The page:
Showing posts with label Greg Goode. Show all posts
Showing posts with label Greg Goode. Show all posts

 Good videos for Self-Realization. "Who Am I?" - Greg Goode A Guided Self-Inquiry Exercise - Greg Goode



by Greg Goode in

(The Direct Path Group is for discussions related to Greg Goode and Sri Atmananda's teachings related to Advaita Vedanta)

= How silent meditation helped me with nondual inquiry =
This is about how silent meditation helped me with nondual inquiry. Silent meditation is different from inquiry, and helps prepare one for doing inquiry. It helps in several ways, which I’ll say more about below.
There are various forms of silent meditation and various paths of inquiry. For example, Shamatha is recommended if one wants to realize emptiness via analytic meditation.
Personally, I found Zazen helpful for nondual inquiry. How can it help? It stabilizes the mind so that the mind doesn’t get off track or fall asleep during the inquiry.
Here is a very rough and schematic quasi-Vedantic account of how this works. It’s not a DP account, but something that we were taught in the Chinmaya Mission. Vedanta looks at the body/mind apparatus as composed of various layers or sheaths of active energy. At the grossest is the body. At a more subtle layer is the “emotional body,” then the mind as controller of its activities. And more subtle still is the intellect, the process of ratiocination, making connections and insight.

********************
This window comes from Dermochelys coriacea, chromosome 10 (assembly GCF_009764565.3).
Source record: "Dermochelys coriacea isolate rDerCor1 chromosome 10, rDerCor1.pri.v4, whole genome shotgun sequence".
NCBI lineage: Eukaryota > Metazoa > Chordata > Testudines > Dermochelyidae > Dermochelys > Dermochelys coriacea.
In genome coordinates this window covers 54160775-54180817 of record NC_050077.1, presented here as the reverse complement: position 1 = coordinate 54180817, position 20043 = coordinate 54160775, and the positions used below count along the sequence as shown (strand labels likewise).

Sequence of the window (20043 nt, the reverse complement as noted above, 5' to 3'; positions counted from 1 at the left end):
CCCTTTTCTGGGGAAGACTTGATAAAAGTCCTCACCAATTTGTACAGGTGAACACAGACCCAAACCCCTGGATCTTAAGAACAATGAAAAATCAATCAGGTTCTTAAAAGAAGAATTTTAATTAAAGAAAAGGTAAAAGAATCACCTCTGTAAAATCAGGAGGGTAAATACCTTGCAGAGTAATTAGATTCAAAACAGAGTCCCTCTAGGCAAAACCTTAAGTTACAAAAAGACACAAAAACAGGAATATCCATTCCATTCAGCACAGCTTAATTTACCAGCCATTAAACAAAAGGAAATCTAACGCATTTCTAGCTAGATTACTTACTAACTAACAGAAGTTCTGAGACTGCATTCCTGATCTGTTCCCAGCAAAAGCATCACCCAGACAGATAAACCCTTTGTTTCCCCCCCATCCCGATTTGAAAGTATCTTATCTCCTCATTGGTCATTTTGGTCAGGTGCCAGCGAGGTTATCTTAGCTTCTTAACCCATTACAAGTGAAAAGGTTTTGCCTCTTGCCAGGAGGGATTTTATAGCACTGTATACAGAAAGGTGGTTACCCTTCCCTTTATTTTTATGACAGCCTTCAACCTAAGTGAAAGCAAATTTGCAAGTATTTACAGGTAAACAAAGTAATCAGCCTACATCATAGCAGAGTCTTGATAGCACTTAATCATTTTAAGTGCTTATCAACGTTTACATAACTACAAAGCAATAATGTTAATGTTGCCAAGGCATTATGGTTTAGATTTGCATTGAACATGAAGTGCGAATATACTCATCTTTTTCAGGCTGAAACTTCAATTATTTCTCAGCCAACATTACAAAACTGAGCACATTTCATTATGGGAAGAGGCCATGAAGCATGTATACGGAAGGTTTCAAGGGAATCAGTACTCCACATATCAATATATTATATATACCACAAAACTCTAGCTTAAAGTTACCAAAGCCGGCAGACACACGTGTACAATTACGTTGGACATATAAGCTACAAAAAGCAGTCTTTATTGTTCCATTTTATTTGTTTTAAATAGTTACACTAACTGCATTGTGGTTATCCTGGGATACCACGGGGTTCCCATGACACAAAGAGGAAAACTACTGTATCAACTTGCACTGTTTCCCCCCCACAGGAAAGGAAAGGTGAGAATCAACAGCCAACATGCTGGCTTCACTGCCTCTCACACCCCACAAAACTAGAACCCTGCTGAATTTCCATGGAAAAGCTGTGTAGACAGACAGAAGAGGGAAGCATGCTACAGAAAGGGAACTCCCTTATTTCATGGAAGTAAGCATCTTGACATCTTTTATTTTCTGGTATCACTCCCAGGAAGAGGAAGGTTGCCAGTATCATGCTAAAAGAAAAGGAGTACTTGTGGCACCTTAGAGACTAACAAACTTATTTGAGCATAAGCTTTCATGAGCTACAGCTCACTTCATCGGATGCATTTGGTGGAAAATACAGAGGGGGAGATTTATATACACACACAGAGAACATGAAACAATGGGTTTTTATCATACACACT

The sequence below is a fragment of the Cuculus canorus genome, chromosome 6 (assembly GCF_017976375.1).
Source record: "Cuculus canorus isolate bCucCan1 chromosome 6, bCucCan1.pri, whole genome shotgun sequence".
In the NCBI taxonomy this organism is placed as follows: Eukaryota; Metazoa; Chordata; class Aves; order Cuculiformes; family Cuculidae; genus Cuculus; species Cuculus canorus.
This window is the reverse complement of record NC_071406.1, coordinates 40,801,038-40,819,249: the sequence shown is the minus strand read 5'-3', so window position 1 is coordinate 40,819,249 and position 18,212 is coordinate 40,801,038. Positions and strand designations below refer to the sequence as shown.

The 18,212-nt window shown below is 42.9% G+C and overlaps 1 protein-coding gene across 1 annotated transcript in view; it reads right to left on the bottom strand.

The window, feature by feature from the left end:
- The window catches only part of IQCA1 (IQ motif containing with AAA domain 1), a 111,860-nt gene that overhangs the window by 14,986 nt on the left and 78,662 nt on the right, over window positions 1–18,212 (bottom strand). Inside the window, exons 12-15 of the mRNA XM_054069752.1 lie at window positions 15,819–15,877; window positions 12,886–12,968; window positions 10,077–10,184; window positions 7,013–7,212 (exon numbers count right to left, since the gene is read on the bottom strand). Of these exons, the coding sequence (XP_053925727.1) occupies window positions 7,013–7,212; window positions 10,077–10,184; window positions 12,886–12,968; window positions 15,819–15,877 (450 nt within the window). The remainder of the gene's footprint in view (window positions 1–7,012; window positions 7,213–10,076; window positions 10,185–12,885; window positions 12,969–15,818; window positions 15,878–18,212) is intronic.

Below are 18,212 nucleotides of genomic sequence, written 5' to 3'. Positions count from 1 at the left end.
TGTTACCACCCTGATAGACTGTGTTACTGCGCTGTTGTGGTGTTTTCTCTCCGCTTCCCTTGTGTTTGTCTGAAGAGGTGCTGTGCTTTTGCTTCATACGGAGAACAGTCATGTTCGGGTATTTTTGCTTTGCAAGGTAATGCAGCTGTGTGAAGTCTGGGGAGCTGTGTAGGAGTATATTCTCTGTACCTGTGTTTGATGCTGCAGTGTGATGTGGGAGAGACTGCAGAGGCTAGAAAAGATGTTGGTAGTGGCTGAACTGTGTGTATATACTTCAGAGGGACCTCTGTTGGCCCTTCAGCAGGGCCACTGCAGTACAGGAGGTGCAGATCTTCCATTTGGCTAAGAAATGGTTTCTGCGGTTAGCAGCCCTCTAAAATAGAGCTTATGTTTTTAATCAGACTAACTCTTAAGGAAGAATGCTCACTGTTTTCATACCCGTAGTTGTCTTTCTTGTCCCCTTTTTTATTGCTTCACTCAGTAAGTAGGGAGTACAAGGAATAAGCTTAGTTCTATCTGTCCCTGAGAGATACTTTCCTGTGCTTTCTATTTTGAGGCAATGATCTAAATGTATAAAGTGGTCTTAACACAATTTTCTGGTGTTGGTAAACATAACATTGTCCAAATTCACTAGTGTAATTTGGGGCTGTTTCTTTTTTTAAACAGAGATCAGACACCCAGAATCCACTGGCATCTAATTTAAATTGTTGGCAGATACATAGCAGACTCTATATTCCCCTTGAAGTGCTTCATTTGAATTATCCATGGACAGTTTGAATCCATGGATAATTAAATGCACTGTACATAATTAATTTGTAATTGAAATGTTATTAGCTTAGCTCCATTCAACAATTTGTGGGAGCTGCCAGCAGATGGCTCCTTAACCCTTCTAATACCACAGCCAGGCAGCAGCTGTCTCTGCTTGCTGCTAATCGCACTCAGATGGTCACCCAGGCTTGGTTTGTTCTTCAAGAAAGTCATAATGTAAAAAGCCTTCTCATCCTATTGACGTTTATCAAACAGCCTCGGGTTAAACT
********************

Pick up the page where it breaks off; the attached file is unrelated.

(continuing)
All activities engage all of the levels, but some activities have their center of gravity more on one level than another. According to the present scheme, Nondual inquiry begins largely at the energetic level of the intellect. But the insights permeate all levels. And nondual insights deconstruct the levels altogether.
In order that the intellect do its appointed job well, it needs to be somewhat calm. It cannot be jumpy or inclined to nod off into sleep.
For the intellect to be calm, the less subtle levels need to be somewhat calm as well. This is familiar - if there is emotional turbulence, it is hard to think.
There are activities that address each of the levels. Such as karma yoga or recreational dancing or athletics for the physical level. Bhakti yoga or art or singing or performing music for the emotional level. Raja yoga or study or concentrated meditation for the level of controlling the mind. And jnana yoga or mathematics or other kinds of coursing stuff out for the intellectual level.
The calmer the levels that are less subtle than the intellect, the calmer the intellect will be able to be.